However, the theory that T. gondii can manipulate human behavior appears to be under some controversy, as some studies have questioned whether this parasite is capable of influencing human behavior like it does on rodents. 

A very recent study has also shown how T. gondii can induce two hallmark signs of Alzheimer's disease in rodents: hyperphosphorylation of the protein Tau, and accumulation of the protein beta-Amyloid. This potentially predisposes the host to suffer from this disease. These findings are also controversial, as several other research groups found no correlation between the infection and a higher incidence of Alzheimer's.

Not all is about behavior

T. gondii will infect humans who eat anything contaminated with the eggs of T. gondii, or simply getting in touch with the feces of rodents or cats that are infected. It does not represent a threat to people with healthy immune systems, besides the above-mentioned possible effects on behavior. However, the consequences of T. gondii infection in immunosuppressed patients (e.g. suffers from AIDS or going under chemotherapy) or pregnant women can be catastrophic.

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Cats are the ultimate hosts for T. gondii. Their feces contain parasite eggs that will infect rodents, or any other warm blood animal - like humans - that will get in touch with it.
Source: CC0 Creative Commons

After entering the host’s body (known as the acute phase of the infection), if your immune system is on point, the parasite is rapidly eradicated. If the parasite reaches the central nervous system before it can be destroyed, it forms cysts in neurons.

If the host is immunosuppressed, their immune system is incapable of destroying the parasite and the rupture of the cyst will cause reactivation of the infection and subsequent tissue damage. It can cause microcephaly, a collapse of the brain due to leakage of cerebrospinal fluid, cortical atrophy (dysfunction of the outer layer of the brain), and amorphous calcification (deposits of calcium in the brain, forming “brain stones”).

Infection in a pregnant woman could end in abortion, stillbirth or prematurity. If the baby makes it, the list of conditions goes from microcephaly to respiratory, renal and hearing defects, plus many others that would affect the heart, the nervous system, the skin, the eyes, and even the blood.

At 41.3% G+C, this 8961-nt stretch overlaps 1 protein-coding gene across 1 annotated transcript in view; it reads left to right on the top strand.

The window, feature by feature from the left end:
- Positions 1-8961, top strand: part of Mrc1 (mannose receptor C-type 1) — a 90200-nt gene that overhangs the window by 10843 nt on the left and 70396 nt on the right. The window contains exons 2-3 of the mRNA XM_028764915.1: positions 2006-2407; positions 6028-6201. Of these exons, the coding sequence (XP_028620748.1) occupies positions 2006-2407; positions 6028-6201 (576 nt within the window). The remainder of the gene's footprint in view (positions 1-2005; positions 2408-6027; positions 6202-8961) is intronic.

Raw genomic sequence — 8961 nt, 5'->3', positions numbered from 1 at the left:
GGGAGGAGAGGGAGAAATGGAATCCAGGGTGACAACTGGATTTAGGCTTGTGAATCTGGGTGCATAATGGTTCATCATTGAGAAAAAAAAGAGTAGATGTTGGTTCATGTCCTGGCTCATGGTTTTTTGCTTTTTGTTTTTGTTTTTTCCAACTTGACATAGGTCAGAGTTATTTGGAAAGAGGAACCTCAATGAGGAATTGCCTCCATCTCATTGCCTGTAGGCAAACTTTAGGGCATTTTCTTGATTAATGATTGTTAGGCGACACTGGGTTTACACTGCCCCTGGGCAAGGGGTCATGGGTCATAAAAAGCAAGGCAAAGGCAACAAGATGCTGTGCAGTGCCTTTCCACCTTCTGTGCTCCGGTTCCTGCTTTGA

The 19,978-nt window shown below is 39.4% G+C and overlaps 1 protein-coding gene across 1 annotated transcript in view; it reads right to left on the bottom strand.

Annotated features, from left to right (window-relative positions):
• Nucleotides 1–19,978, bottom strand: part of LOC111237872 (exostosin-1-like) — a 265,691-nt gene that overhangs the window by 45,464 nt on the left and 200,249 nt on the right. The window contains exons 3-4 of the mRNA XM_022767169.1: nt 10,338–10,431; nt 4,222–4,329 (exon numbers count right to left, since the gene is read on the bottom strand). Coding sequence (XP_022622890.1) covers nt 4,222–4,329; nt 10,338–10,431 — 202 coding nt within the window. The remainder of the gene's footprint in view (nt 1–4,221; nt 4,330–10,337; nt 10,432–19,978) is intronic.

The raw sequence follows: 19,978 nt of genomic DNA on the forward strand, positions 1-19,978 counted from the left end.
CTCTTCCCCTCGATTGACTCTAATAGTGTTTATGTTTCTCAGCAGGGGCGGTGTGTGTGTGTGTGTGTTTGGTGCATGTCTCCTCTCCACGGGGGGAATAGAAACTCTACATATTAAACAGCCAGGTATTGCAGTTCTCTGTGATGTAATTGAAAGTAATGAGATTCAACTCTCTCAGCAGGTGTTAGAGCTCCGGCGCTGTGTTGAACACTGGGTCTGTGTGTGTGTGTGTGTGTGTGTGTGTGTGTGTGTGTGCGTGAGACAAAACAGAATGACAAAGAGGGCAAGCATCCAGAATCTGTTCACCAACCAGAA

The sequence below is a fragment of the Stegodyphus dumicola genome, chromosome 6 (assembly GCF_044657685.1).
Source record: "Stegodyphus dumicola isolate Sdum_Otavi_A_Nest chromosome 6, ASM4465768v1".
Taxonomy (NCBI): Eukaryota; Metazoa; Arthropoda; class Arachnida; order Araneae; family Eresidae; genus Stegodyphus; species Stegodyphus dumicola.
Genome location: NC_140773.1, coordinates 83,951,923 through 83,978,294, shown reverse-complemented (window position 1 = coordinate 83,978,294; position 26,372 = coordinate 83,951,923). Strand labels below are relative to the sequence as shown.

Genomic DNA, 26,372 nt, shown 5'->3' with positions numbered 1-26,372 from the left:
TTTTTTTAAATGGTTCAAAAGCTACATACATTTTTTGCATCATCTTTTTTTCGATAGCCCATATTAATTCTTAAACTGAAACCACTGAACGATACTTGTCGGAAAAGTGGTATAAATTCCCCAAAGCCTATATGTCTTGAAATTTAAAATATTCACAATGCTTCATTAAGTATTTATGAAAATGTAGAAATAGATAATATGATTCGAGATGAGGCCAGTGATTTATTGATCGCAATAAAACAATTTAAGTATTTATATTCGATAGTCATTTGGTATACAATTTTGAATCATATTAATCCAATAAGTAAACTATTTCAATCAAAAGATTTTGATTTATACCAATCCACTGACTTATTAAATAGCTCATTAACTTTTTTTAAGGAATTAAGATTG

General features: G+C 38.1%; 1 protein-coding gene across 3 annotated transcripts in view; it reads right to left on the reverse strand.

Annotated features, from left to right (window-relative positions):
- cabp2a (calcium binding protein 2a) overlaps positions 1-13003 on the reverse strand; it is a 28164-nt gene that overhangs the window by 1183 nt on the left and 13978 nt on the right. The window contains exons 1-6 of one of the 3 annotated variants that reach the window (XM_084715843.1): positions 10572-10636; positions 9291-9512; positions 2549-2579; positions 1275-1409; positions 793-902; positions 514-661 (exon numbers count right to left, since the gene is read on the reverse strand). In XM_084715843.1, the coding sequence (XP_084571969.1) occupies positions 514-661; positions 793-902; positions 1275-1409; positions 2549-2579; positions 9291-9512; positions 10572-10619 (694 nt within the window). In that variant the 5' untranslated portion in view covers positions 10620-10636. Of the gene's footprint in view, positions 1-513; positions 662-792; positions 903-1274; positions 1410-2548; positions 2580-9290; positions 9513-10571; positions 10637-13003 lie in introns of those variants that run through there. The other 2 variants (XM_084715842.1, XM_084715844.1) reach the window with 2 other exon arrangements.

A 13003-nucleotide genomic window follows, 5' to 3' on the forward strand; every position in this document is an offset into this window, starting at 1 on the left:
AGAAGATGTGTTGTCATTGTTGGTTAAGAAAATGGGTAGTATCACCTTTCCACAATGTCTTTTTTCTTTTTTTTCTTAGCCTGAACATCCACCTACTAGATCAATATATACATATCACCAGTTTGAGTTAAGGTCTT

In conclusion, behavioral changes or not, infection by T. gondii can be serious, so be tidy next time you change your cat litter.

References

Pathology of CNS parasitic infections. Pittella JE. Handb Clin Neurol. 2013;114:65-88. doi: 10.1016/B978-0-444-53490-3.00005-4. Review.

Fatal attraction in Toxoplasma-infected rats: a case of parasite manipulation of its mammalian host. Berdoy, M., Webster, J. P. and Macdonald, D. W. (2000). Proc. R. Soc. B 267, 1591-1594.

The neurotropic parasite Toxoplasma gondii increases dopamine metabolism. Prandovszky E1, Gaskell E, Martin H, Dubey JP, Webster JP, McConkey GA. PLoS One. 2011;6(9):e23866. doi: 10.1371/journal.pone.0023866. Epub 2011 Sep 21.

Is Toxoplasma Gondii Infection Related to Brain and Behavior Impairments in Humans? Evidence from a Population-Representative Birth Cohort. Sugden K, Moffitt TE, Pinto L, Poulton R, Williams BS, Caspi A. PLoS One. 2016 Feb 17;11(2):e0148435. doi: 10.1371/journal.pone.0148435. eCollection 2016.

Toxoplasma gondii infection, from predation to schizophrenia: can animal behavior help us understand human behavior? Webster JP, Kaushik M, Bristow GC, McConkey GA. J Exp Biol. 2013 Jan 1;216(Pt 1):99-112. doi: 10.1242/jeb.074716.

McAuley JB. Congenital Toxoplasmosis. Journal of the Pediatric Infectious Diseases Society. 2014;3(Suppl 1):S30-S35. doi:10.1093/jpids/piu077.